HIM FPX 4610 Capella Progress Note Help in Daily Monitoring of Patient Discussion

HIM FPX 4610 Capella Progress Note Help in Daily Monitoring of Patient Discussion

Question Description
Identify misspelled medical terms found in a patient’s operative report. Use the template to correct the terms’ spelling and translate them into common terms. Write a 1-2 page paper that describes the purpose and contents of some of the types of documentation used in the HIM field. Specify the settings in which these documents would be used.

In this fourth assessment, we continue our focus on medical terminology, specifically on medical terminology related to the genitourinary system. This includes the urinary system and the male and female reproductive systems. The urinary system is also known as the renal system. It is a group of organs that filter excess fluid and other blood stream substances from the body.

This assessment consists of two parts. In Part One you will review an operative report. During this course you have already examined a progress note and an H&P. In the operative report you review as part of this assessment, you will translate the medical terms you find into common terms. You will also correct spelling errors that appear in the report. Completing this portion of the assessment will allow you to demonstrate your knowledge of how the genitourinary system works. You will also demonstrate your knowledge of diseases, treatments, and diagnostic tests associated with this important body system.

In Part Two, you will write a one-to-two-page paper that analyzes the different types of documentation in the health record. Familiarity with the contents and use of each type of documentation is an important aspect of your role as a HIM professional.

By successfully completing this assessment, you will demonstrate your proficiency in the course competencies through the following assessment scoring guide criteria:

Competency 2: Use medical terminology and abbreviations related to general structures and functions of the human body.
Identify medical terms related to general structures and functions of the human body correctly.
Translate medical terms related to general structures and functions of the human body into common terms correctly.
Competency 3: Use medical terminology and abbreviations related to body systems.
Identify medical terms related to body systems correctly.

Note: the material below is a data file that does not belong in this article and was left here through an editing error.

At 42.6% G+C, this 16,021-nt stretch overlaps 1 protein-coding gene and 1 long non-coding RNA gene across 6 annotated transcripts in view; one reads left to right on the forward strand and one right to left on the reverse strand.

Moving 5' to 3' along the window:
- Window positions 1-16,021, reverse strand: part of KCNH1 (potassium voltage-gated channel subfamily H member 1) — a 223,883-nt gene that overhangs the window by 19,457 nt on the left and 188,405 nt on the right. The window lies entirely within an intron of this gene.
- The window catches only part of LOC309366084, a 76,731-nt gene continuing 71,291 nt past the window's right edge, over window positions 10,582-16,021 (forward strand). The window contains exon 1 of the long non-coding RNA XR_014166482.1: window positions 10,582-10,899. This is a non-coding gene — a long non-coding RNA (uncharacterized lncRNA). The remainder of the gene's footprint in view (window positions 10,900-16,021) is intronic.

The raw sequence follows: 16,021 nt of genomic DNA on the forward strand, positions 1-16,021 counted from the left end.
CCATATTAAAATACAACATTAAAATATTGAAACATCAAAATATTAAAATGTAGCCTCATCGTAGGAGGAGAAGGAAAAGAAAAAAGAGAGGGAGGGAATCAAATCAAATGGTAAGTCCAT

Translate medical terms related to body systems into common terms correctly.
Competency 5: Analyze and define medical terminology as used in health information management.
Describe the purpose and contents of some of the types of documentation that are part of the health record.
Identify settings where the documentation is used.
Competency 6: Spell and pronounce basic medical terms.
Identify misspelled medical and common terms.
Spell medical and common terms correctly.
Competency 7: Communicate in a professional manner.
Write clearly, with correct spelling, grammar, and syntax, and good organization.
Provide citations and references in APA style.
Part One: Operative Report
Carefully review the operative report for a patient who is having a sling replacement to treat urinary frequency and incontinence. Next, download the Operative Report Template [DOCX] and complete all of the following on the template:

Select 15 misspelled medical terms in the operative report and place them in Column 1.
Translate the 15 misspelled medical terms into commonly used terms in Column 2 correctly.
Place the correctly spelled medical term in Column 3.
Cite in correct APA style the references you used to perform your translation.
Preoperative Diagnosis: Urinary stress incontinence, cystocele.

Postoperative Diagnosis: Same.

Anesthesia: General.

History: This is a 49-year-old female with a history of a histerectomy and bilateral ophorectomy. She complains of urinarie frequency and incontinental. Options were discussed with patient, and she decided to proceed with a sling placement. Risks of the procedure were discussed. They include hemorhage, UTI, pielonephritis, cystitis, vaginitis, MI, DVT, PE, death, et cetera, and were deemed acceptable.

Operative Details: The patient was brought to the ER positioned, prepped and draped in the usual fashion. Time-out was called and patient identity and procedure being performed was validated. A Folley catheter was placed, and the bladder drained. Allis clamps were placed on the posterior vaginal muosa. A small incision was made, and the blader was lifted off of the vaginl mucosa. The cystcele was reduced. At this time, a minor enterocele was noted. Due to the small size, the interocele was not repaired. Bilateral stab incisions were made suprapublically and SPARC needs placed into the superpubic incisions and pulled through the vaginal incisions. The SPARC mesh was attached to the needles and pulled up through the insicions. The mesh was positioned against the mid-urethre, sutured into place, and cut below the surface of the sin. The skin was closed with 4-place suture; the vaginal incision was closed with 0-vicryl. The patient was transferred to the recovery room in stable condition.

Blood Loss: Minimal.

Part Two: HIM Terminology
Write a short, one-to-two-page paper on some of the types of documentation used in the HIM field. Be sure your paper includes all of the following headings:

Progress Note.
History and Physical (H&P).
Operative Report.
Discharge Summary.
Under each heading, address each of the following:

Describe the purpose of the document.
Detail the contents included.
Identify settings where the document would be used.
Consult the Capella Writing Center as needed for additional writing resources to help your write the paper portion of your assessment.

Part One: Operative Report
Format: Ensure you complete all columns on the Operative Report Template.
Scoring Guide: Be sure to read the scoring guide for this assessment, so you understand how your faculty member will evaluate your work.
Part Two: HIM Terminology